|18||Tschierske, et .al. Novel Thermotrophic and Lyotropic Double Headed Diol-Based Mesogens, J. Chem. Soc., Chem. Commun. (1990) 1013-1014. Month Unknown.|
|19||Zhang, et .al. Novel Polysaccharide Surfactants. The Effect of Hydrophilic and Hydrophobic Chain Length on Surface Active Properties J. Colloid Interface Sci. 177 (1996) 419-426. Month Unknown.|
|Citing Patent||Filing date||Publication date||Applicant||Title|
|US6710022 *||Sep 13, 2000||Mar 23, 2004||Sasol Germany Gmbh||Tenside composition containing gemini tensides and co-amphiphiles and production and use thereof|
|US7829543||Jan 7, 2004||Nov 9, 2010||Paratek Pharmaceuticals, Inc.||Substituted polyamines as inhibitors of bacterial efflux pumps|
|US8450298 *||Mar 3, 2010||May 28, 2013||Massachusetts Institute Of Technology||Aminoalcohol lipidoids and uses thereof|
|US8969353||Nov 6, 2009||Mar 3, 2015||Massachusetts Institute Of Technology||Aminoalcohol lipidoids and uses thereof|
|US9006487||Jun 14, 2006||Apr 14, 2015||Massachusetts Institute Of Technology||Amine-containing lipids and uses thereof|
|US20040204378 *||Jan 7, 2004||Oct 14, 2004||Paratek Pharmaceuticals, Inc.||Substituted polyamines as inhibitors of bacterial efflux pumps|
|US20050031653 *||Aug 28, 2002||Feb 10, 2005||Klaus Kwetkat||Sprayable o/w emulsions of a low viscosity|
|US20100331234 *||Mar 3, 2010||Dec 30, 2010||Massachusetts Institute Of Technology||Aminoalcohol lipidoids and uses thereof|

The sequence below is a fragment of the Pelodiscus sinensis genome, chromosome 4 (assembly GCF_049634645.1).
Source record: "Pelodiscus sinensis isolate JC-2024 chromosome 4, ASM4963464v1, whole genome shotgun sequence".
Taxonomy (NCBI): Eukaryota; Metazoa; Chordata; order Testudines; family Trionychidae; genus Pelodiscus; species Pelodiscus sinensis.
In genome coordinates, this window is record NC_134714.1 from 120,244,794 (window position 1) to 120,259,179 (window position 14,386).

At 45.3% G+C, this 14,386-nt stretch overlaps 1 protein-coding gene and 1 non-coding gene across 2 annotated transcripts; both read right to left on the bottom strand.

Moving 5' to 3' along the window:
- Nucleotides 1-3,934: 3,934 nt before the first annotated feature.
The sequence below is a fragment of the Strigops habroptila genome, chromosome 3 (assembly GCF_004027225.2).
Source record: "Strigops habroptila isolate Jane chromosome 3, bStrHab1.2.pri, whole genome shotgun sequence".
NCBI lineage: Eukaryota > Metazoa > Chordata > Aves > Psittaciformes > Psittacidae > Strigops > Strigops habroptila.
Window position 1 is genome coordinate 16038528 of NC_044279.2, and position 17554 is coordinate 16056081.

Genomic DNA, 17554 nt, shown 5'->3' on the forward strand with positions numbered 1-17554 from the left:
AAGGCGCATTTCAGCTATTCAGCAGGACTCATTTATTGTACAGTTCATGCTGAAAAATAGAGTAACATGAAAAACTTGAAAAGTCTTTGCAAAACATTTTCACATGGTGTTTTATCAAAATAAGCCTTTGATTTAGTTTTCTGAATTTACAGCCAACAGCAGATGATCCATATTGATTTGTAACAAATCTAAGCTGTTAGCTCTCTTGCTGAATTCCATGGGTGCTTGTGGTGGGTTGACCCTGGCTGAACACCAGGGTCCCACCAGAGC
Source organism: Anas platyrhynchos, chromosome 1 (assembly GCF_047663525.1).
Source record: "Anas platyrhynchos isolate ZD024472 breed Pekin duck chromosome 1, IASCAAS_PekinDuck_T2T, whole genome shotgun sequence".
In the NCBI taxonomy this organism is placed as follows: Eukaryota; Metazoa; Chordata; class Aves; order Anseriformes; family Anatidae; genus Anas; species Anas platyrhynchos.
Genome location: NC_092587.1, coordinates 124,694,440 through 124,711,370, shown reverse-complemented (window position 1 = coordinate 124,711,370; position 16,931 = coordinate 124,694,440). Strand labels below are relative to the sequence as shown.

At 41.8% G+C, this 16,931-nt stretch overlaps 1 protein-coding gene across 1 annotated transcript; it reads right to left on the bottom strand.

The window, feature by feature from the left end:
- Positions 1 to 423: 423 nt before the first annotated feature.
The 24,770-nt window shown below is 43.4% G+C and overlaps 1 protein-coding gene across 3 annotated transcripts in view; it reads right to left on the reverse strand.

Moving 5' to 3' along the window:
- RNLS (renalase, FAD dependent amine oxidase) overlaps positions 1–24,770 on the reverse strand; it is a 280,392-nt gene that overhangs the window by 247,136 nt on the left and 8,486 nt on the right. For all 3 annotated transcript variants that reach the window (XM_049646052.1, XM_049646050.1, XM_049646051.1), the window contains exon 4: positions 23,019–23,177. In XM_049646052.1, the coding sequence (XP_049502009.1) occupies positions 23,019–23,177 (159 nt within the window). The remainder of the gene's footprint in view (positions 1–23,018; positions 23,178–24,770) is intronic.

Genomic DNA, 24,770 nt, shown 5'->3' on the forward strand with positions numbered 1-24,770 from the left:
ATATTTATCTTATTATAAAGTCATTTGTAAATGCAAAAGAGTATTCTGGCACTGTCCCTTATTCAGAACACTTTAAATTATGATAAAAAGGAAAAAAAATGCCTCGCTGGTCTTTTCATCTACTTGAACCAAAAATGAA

|CN101629096B||Jul 6, 2009||Nov 28, 2012||中国科学院化学研究所||Demulsifier of thickened oil|
|WO2007028294A1 *||May 19, 2006||Mar 15, 2007||Byd Co Ltd||A developer solution for photoresist|
|U.S. Classification||516/76, 568/55, 568/39, 568/22, 510/492, 568/46|
|Cooperative Classification||Y10S516/916, Y10S516/92, B01F17/0021, B01F17/0042, B01F17/0057|
|European Classification||B01F17/00M, B01F17/00K, B01F17/00E|
|Nov 26, 1996||AS||Assignment|
Owner name: RHONE-POULENC INC., NEW JERSEY
Free format text: ASSIGNMENT OF ASSIGNORS INTEREST;ASSIGNORS:TRACY, DAVID J.;LI, RUOXIN;DAHANAYAKE, MANILAL S.;AND OTHERS;REEL/FRAME:008329/0331;SIGNING DATES FROM 19961125 TO 19961126
|Feb 6, 1998||AS||Assignment|
Owner name: RHODIA INC., NEW JERSEY
Free format text: INVALID RECORDING.;ASSIGNOR:RHONE-POULENC INC.;REEL/FRAME:008955/0873
Effective date: 19980202
Owner name: RHODIA INC., NEW JERSEY
Free format text: ASSIGNMENT OF ASSIGNORS INTEREST;ASSIGNOR:RHONE-POULENC INC.;REEL/FRAME:010404/0268
Effective date: 19980202
|Aug 17, 2004||FPAY||Fee payment|
Year of fee payment: 4
|Sep 11, 2008||FPAY||Fee payment|
Year of fee payment: 8
|Jan 20, 2011||AS||Assignment|
Effective date: 20110120
Owner name: RHODIA OPERATIONS, FRANCE
Free format text: ASSIGNMENT OF ASSIGNORS INTEREST;ASSIGNOR:RHODIA INC.;REEL/FRAME:025670/0491
|Aug 22, 2012||FPAY||Fee payment|
Year of fee payment: 12